This new library building is just one facility planned for the Heart of Cedar Springs, thanks to the CBDT and the Cedar Springs City Council and Planning Commission. They have all brought their influence to bear on raising funds and negotiating with governmental entities, as well as making sure the right people are available to support the many needs of such a large undertaking. Kent County is a wonderful place to live, thanks to a history of good leadership and smart planning. What is happening in Cedar Springs fits perfectly into the scheme of friendly, up-and-coming communities throughout Kent County. The value of these projects to the residents and businesses of Cedar Springs, and to all of northern Kent County, cannot be overestimated.

The Heart of Cedar Springs will include the following projects that are critical to the continued growth of Cedar Springs.

A library, designed and developed as a place to gather, a place where educational opportunities can be extended, a place where a community can meet, grow and learn together.

An amphitheater where outdoor plays, musicals, movies, concerts and more will fill the summer days and evenings for residents, as well as a place of respite for White Pine Trail and North Country Trail enthusiasts.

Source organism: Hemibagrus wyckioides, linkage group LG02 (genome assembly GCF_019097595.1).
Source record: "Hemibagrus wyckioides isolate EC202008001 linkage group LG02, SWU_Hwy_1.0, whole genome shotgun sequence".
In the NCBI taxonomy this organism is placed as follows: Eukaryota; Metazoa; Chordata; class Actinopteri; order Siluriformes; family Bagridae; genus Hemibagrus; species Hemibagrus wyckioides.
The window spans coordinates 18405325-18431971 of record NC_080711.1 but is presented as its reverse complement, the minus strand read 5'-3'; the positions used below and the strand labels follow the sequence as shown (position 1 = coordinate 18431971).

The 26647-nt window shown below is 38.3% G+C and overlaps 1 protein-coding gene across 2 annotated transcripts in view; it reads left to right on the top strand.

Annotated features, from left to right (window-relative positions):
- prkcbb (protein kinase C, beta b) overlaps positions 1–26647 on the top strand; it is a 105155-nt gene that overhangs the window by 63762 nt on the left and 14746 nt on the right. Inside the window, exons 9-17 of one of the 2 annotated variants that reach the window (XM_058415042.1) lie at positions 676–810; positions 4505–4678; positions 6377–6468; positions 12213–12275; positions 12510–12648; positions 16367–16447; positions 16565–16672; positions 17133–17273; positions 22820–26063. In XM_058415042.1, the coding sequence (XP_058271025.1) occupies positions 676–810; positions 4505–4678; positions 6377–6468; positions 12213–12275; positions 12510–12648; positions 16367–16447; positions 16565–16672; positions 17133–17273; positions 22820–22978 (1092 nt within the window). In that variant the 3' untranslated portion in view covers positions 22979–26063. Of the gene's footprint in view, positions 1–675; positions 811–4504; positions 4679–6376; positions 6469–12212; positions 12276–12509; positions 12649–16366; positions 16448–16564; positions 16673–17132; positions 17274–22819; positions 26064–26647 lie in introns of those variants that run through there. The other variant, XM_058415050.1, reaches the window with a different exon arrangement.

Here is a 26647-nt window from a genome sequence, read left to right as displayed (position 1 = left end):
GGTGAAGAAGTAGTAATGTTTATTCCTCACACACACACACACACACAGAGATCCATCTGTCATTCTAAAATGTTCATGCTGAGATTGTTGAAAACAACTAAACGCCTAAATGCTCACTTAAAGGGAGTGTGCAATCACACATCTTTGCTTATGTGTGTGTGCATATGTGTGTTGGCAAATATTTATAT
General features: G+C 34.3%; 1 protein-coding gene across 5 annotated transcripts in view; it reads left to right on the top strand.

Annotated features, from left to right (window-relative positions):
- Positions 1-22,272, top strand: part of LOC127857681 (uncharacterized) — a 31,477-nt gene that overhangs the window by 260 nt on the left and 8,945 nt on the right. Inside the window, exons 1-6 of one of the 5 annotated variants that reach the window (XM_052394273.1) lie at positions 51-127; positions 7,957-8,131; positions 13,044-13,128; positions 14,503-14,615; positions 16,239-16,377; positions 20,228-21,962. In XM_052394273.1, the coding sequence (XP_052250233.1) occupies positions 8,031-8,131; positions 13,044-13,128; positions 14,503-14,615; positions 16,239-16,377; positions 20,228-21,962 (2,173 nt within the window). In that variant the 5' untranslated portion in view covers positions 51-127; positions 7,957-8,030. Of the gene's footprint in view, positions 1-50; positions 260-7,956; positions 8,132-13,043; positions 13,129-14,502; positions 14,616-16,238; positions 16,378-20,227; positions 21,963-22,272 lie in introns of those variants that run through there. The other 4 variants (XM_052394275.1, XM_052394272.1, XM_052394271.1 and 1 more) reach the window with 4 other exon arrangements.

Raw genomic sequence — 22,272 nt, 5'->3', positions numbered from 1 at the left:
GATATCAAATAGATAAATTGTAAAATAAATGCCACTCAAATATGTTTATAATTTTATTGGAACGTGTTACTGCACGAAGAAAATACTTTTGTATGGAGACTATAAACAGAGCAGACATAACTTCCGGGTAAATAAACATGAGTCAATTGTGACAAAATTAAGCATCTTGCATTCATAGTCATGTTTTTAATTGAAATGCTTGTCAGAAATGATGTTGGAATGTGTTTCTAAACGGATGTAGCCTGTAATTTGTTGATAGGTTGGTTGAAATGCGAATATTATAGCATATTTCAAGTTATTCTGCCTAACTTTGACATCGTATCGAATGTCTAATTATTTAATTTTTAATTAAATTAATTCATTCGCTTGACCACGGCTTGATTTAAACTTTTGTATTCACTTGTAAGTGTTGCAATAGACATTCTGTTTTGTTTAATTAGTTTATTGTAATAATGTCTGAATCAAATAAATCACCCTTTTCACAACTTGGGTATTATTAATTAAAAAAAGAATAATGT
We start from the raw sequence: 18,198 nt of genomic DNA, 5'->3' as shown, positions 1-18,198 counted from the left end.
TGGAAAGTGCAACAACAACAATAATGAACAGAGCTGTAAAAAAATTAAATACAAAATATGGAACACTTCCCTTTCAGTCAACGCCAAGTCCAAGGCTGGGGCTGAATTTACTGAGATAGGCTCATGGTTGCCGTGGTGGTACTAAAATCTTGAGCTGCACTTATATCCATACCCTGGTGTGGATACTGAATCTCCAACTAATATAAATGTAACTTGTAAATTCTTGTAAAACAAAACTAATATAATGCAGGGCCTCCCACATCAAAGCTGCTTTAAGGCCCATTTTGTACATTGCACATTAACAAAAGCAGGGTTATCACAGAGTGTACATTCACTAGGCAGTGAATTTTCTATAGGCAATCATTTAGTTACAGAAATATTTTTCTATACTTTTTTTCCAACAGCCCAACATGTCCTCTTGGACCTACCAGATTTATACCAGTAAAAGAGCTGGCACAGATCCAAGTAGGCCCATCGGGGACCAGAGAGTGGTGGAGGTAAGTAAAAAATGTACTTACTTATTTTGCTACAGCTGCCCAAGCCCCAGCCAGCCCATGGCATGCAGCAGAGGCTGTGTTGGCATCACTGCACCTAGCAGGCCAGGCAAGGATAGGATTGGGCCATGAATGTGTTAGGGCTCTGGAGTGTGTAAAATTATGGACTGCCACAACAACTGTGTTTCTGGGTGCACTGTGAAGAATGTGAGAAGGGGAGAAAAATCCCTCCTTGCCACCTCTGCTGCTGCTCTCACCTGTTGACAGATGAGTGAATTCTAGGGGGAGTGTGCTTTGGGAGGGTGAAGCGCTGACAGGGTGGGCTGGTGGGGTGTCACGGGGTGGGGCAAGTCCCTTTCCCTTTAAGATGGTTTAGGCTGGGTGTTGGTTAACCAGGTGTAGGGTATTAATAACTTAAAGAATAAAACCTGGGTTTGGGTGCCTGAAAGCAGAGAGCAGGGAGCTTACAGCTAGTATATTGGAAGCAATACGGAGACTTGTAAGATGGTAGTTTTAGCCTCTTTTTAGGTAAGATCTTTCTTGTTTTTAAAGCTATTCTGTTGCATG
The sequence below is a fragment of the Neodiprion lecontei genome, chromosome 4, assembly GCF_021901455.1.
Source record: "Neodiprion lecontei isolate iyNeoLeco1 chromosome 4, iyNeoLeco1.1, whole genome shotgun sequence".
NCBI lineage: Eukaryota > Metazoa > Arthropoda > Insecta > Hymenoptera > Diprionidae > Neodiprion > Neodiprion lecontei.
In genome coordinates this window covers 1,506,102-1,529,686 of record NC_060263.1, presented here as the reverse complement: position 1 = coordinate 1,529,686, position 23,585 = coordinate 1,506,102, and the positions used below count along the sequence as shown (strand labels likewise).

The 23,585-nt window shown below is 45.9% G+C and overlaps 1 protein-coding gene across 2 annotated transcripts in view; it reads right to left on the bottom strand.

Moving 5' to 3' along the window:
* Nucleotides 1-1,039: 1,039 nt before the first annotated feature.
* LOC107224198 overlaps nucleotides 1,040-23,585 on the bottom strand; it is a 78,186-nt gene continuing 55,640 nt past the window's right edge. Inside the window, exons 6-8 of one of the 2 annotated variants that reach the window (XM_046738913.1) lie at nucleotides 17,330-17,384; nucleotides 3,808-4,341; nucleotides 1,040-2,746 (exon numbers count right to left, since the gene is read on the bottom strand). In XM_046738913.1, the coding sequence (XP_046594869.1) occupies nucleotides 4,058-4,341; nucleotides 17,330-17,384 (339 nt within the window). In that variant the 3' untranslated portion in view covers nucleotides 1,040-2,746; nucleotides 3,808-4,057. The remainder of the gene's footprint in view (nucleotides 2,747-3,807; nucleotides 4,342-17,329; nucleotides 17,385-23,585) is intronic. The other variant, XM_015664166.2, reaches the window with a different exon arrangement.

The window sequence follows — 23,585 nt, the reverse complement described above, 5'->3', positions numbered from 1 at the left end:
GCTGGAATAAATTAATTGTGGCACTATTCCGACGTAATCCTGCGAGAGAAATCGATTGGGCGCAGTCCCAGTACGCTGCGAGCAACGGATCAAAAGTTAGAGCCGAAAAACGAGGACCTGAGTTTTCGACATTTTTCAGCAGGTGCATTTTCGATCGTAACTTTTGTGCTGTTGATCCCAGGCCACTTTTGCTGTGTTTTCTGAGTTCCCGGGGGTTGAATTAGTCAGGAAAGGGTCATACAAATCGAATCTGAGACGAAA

Rain Gardens and a Sculpture are a part of the continual beautification of Cedar Creek and its historic flowing spring, which will provide multiple opportunities for several school districts to collaborate with science experiments, and participate in research that can benefit Michigan water way protection and development. The new library will be a great source and meeting place for these classes.

A Boardwalk and Bridges along the Creek, initially running from Main Street to the White Pine Trail but eventually spanning through to Riggle Park and 17 Mile Road to be enjoyed by walkers, nature enthusiasts, and fishermen.